Because most programs define and gather some sort of data, and then do something useful with it, it helps to classify
different types of data. The first data type we’ll look at is the string. Strings are quite simple at first glance, but you can use them in many different ways.
A string is simply a series of characters. Anything inside quotes is considered a string in Python, and you can use single or double quotes around your strings like this:
"This is a string." 'This is also a string.'
This flexibility allows you to use quotes and apostrophes within your strings:
'I told my friend, "Python is my favorite language!"' "The language 'Python' is named after Monty Python, not the snake." "One of Python's strengths is its diverse and supportive community."
Let’s explore some of the ways you can use strings.
Changing Case in a String with Methods
One of the simplest tasks you can do with strings is change the case of the words in a string. Look at the following code, and try to determine what’s happening:
name = "ada lovelace" print(name.title())
Save this file as name.py, and then run it. You should see this output:
In this example, the lowercase string “ada lovelace” is stored in the variable name. The method title() appears after the variable in the print() statement. A method is an action that Python can perform on a piece of data. The dot (.) after name in name.title() tells Python to make the title() method act on the variable name. Every method is followed by a set of parentheses, because methods often need additional information to do their work.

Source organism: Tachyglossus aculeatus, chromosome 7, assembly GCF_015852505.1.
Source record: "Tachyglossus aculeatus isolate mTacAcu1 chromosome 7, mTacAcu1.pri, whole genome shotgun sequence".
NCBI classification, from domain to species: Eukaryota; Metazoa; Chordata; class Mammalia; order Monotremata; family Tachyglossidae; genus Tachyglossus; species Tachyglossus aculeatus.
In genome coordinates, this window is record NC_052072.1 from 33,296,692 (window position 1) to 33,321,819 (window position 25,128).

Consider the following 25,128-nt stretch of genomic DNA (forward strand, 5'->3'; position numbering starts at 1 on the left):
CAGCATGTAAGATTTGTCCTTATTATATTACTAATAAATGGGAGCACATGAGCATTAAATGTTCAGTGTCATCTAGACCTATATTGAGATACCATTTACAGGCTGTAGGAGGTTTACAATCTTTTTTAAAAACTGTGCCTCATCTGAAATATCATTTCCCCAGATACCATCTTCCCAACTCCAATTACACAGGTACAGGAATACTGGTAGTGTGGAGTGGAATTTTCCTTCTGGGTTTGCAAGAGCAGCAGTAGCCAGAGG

That information is provided inside the parentheses. The title() function doesn’t need any additional information, so its parentheses are empty.title() displays each word in titlecase, where each word begins with a capital letter. This is useful because you’ll often want to think of a name as a piece of information. For example, you might want your program to recognize the input values Ada, ADA, and ada as the same name, and display all of them as Ada.
Several other useful methods are available for dealing with case as well. For example, you can change a string to all
uppercase or all lowercase letters like this:
name = "Ada Lovelace" print(name.upper()) print(name.lower())
This will display the following:
ADA LOVELACE ada lovelace
The lower() method is particularly useful for storing data. Many times you won’t want to trust the capitalization that your users provide, so you’ll convert strings to lowercase before storing them. Then when you want to display the information, you’ll use the case that makes the most sense for each string.
This article is an excerpt from A Hands-On, Project-Based Introduction to Programming by Eric Matthes
Reproduced with permission from No Starch Press